How A Calendar Mishap Almost Threatened Russia's Performance In The 1908 Olympics

Nowadays the Olympics are a roughly two-week-long festival where the world's greatest athletes come together and compete for their countries. It is the ultimate display of athleticism. In 1908, however, the modern Olympic Games were still in their infancy, with the first being held just 12 years earlier in 1896 (via History). London was the host city in 1908 and the Olympics officially lasted from April 27 to October 31 (via Russia Beyond).

Since the Olympics were still new, record keeping for the games left a lot to be desired. Despite the poor reporting, it is believed that Russia may have arrived two weeks late due to a simple calendar mistake (via Russia Beyond).

Today it would be unfathomable that an Olympic team would arrive late to an Olympics game, especially a country of Russia's size and prominence at more recent Olympics. There is some debate as to whether or not they did arrive late, but how could this have happened in the first place?

A calendar switch

When Julius Caesar made the Julian calendar the most popular calendar used throughout much of the world over 2,000 years ago, its leap year system was flawed, leading to the calendar falling out of sync with the seasonal equinoxes (via SI). In 1592, to account for the shift away from the seasonal equinoxes, Pope Gregory XIII signed the Gregorian calendar into effect for Christian nations, with one of the main reasons being to make scheduling Easter easier (via Britannica). Getting countries to adopt the new calendar was not an easy task.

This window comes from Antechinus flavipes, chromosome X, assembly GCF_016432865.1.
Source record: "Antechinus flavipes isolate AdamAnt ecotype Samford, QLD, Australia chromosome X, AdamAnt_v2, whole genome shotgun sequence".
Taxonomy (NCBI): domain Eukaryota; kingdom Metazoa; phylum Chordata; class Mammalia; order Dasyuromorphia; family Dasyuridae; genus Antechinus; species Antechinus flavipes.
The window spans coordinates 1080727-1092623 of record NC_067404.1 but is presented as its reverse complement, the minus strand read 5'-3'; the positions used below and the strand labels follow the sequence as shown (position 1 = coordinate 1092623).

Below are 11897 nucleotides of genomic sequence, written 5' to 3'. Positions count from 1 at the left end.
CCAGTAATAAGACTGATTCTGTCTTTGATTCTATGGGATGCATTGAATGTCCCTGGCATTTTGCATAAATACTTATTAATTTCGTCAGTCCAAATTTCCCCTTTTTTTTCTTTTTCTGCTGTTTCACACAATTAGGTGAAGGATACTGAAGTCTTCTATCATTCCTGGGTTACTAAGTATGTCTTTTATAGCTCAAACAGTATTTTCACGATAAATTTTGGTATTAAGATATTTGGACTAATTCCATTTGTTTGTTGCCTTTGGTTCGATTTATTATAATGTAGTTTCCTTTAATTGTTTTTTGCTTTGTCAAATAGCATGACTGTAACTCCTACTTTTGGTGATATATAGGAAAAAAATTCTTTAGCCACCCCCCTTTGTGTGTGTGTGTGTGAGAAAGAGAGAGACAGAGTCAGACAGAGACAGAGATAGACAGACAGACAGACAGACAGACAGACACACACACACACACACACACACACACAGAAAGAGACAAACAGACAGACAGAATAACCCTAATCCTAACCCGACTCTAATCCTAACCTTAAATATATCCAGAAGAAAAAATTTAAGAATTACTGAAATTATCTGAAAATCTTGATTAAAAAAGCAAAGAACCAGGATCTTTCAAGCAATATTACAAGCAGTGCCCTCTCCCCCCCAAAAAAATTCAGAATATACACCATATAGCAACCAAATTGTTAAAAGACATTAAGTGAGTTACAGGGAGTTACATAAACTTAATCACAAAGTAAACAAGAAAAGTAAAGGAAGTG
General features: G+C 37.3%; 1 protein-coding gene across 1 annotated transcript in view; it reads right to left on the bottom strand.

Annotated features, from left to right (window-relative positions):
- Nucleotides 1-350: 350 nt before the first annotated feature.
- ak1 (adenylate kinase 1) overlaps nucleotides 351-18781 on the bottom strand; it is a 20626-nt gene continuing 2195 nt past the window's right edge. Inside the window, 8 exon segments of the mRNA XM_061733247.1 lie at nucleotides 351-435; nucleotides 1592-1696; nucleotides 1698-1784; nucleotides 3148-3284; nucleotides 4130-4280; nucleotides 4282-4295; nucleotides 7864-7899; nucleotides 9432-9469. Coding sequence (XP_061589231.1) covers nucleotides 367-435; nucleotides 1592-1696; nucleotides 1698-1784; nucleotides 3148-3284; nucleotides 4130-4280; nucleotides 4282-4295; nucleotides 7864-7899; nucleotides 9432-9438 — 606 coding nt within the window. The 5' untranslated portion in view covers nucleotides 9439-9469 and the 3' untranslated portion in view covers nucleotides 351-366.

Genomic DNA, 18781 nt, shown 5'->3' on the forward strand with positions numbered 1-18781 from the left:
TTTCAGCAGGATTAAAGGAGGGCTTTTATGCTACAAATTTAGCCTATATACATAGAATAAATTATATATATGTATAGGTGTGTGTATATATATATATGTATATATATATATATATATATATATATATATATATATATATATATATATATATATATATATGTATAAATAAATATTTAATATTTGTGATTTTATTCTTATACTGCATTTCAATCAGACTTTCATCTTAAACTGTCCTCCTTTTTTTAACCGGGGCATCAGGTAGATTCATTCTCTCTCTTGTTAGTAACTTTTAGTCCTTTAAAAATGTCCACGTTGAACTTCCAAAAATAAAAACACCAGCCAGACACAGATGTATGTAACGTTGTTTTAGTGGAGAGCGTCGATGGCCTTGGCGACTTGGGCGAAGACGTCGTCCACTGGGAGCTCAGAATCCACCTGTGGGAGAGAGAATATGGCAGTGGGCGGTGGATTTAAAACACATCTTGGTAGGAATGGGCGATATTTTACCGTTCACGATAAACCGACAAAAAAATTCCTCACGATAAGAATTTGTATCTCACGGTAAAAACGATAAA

Catholic countries were quicker to adopt, seeing as how it was a decree from the pope, but eventually non-Catholic nations began adopting it as well. By 1908 most countries had adopted and switched over to the Gregorian calendar, but there was one notable holdout: Russia. It would be another 10 years before they would make the switch following the Russian revolution and the Bolsheviks rising to power (via SI).

Two weeks late

This difference in calendar choice could have resulted in Russia showing up two weeks late to the games. In 1908 the Olympics lasted six months. Athletes wouldn't stay for its entirety; rather, they just showed up for their own events. The Russian team competing in the shooting competition showed up to London a couple days before the event was set to start on July 11. However, they don't appear in the event standings because they arrived according to the Julian calendar that was no longer in use in England (via Russia Beyond). They actually arrived after the event had concluded.

Another factor influencing the Russian team is that Russia had no official Olympic delegation at the time. Nikolai Panin-Kolomenkin, who won gold for Russia in figure skating at the 1908 games, wrote in his memoirs: "Almost every foreign country had a national Olympic committee that provided constant cooperation among the different sports organizations of their countries. But in Russia ... we had only separate athletes at the 1908 Olympics who were going there with the support of their clubs, or just on their own" (via Russia Beyond). Despite the lack of organization, Russia would end up with Panin-Kolomenkin's gold as well as two silver medals in wrestling at the 1908 games, according to SI. In 1911 Russia created an official Olympic committee making sure that the mishaps from 1908 would not be repeated.